(ff) providing for the establishing and maintaining of facilities at the airport for the reception and storage of lost property, and, after the insertion of suitable advertisements in a newspaper circulating in the district where the airport is situated, providing for the sale by way of auction of any such property that is unclaimed after being held by the authority for not less than 3 months:
provided that in the case of lost property which is perishable or valueless the bylaws may provide for the disposal of the property in such manner as may be determined by the authority
It follows that if an airport does have a clause requiring the advertising of a lost property auction in a local newspaper, for example, Auckland International Airport, amending the Airport Authorities Act will not change that bylaw. The airport would have to have the bylaw changed, which could happen even if Mr Korako’s Bill does not pass.
Airport lost property auctions are rare and advertising them is free
I asked eight airports how much money they spent on advertisements for lost property auctions within the last year. Of the six that replied, only one airport, Dunedin Airport, has held an auction and placed an advertisement for it in the last year. The cost to them? $0. The Otago Daily Times doesn’t charge them.
The responses from the airports are below this post.
Queenstown Airport has a bylaw that covers lost property, however it has not held an auction within the last year, instead it has donated property to the Salvation Army. The property was not of significant value and included: second-hand clothing, sunglasses, reading glasses and books.
Dunedin Airport is the only airport that replied that has placed an advertisement for a lost property auction within the last year. They are not charged for placing the advertisements, which run in the Otago Daily Times.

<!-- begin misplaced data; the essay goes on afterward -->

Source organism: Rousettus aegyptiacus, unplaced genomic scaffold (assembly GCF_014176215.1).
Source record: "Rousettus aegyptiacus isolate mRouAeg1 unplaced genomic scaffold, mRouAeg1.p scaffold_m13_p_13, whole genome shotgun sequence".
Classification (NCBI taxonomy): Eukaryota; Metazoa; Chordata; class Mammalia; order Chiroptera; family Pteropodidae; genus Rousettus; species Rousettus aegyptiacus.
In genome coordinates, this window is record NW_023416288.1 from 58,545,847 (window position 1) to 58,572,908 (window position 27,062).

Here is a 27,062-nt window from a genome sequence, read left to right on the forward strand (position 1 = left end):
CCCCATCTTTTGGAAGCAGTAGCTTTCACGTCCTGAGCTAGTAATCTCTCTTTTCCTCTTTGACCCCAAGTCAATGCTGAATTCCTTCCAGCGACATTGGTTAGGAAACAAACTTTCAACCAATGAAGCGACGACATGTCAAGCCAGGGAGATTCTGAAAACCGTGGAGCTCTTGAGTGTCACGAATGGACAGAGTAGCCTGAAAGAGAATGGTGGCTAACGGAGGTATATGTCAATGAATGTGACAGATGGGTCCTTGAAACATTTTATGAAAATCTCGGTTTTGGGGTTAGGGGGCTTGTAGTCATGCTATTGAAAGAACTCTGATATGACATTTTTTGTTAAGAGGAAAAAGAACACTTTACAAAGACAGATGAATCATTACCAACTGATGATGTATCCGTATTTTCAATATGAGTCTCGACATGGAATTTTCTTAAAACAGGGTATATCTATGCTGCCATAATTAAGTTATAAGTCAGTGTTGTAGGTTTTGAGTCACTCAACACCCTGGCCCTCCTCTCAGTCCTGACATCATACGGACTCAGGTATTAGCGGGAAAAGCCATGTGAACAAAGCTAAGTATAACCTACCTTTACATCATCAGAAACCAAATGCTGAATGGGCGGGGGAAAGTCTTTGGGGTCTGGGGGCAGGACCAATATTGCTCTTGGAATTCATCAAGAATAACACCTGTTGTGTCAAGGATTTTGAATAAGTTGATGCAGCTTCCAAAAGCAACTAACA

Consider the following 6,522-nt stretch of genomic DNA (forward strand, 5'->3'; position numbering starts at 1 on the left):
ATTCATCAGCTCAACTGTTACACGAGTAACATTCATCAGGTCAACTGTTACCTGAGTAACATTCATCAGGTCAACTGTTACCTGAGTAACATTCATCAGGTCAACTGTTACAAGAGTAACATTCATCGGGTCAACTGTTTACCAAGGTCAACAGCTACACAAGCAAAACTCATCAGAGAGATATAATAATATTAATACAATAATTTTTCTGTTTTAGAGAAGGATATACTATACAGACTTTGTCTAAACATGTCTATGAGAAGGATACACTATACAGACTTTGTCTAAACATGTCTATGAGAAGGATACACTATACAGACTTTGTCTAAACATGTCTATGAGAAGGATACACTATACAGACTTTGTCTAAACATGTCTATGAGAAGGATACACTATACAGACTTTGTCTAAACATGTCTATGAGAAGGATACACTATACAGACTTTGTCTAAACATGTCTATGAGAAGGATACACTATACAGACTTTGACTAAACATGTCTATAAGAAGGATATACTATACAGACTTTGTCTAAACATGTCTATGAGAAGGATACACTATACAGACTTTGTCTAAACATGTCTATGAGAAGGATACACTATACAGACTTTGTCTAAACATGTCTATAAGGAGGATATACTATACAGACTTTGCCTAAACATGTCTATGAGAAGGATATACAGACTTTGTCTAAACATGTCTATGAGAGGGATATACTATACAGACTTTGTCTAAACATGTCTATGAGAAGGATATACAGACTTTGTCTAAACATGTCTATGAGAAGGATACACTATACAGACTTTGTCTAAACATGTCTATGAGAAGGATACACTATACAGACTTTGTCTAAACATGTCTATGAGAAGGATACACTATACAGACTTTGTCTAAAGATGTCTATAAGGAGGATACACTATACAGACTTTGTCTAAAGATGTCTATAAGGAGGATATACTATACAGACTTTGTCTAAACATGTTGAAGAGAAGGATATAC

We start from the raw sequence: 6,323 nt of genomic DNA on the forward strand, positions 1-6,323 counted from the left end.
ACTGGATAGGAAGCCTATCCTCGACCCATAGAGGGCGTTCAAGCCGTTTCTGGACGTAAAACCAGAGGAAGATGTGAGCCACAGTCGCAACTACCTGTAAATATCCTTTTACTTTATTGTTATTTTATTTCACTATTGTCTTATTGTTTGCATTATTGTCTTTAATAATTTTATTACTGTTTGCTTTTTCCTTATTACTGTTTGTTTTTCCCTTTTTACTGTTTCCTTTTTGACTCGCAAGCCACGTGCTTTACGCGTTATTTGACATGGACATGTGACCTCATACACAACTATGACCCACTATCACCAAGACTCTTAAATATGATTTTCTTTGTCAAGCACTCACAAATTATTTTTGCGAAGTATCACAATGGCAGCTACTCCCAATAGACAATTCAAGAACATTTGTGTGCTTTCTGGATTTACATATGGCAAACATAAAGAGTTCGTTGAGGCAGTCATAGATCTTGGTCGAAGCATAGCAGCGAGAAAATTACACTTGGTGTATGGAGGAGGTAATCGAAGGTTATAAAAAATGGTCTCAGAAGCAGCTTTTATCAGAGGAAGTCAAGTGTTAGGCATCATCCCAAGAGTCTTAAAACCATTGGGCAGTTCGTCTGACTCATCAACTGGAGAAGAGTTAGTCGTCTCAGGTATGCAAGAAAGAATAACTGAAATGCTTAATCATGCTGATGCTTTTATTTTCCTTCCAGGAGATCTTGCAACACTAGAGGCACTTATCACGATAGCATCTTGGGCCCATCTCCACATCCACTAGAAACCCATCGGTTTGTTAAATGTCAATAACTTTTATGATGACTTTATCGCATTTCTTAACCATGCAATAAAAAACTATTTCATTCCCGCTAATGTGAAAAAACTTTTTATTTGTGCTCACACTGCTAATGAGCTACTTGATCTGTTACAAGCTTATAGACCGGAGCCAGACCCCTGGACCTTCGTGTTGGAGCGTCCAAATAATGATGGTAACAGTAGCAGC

Their policy is to advertise lost property twice in the Otago Daily Times with all property being held for at least three months before being auctioned. Any remaining property is donated to charity. Any valuable item or identity documents are handed to the airport police
Hokitika Airport has not received any lost property since 2002. They have no written policy on lost property. In practice, any lost property is handed to Air New Zealand staff as it likely belongs to one of their passengers or someone accompanying one of their passengers and Hokitika Airport staff are not present at the airport on a regular basis.
on marriage equality Natasha Leggero: If you say you are against this in 10 years time you’re going to look like the people who didn’t want black people to use their drinking fountains. You’re going to look so stupid.
Shane Ardern (N); Kanwaljit Singh Bakshi (N); David Bennett (N); Chester Borrows (N); Simon Bridges (N); Bill English (N); Christopher Finlayson (N); Nathan Guy (N); John Hayes (N); Phil Heatley (N); Brendan Horan (NZF); Colin King (N); Melissa Lee (N); Asenati Lole-Taylor (NZF); Peseta Sam Lotu-Iiga (N); Tim Macindoe (N); Tracey Martin (NZF); Todd McClay (N); Mark Mitchell (N); Alfred Ngaro (N); Damien O’Connor (L); Simon O’Connor (N); Denis O’Rourke (NZF); Winston Peters (NZF); Richard Prosser (NZF); Ross Robertson (L); Eric Roy (N); Tony Ryall (N); Mike Sabin (N); Katrina Shanks (N); Su’a William Sio (L); Nick Smith (N); Barbara Stewart (NZF); Lindsay Tisch (N); Anne Tolley (N); Louise Upston (N); Andrew Williams (NZF); Michael Woodhouse (N); Jian Yang (N); Jonathan Young (N)
How much contact did Anne Tolley have with students when she was the Minister of Education?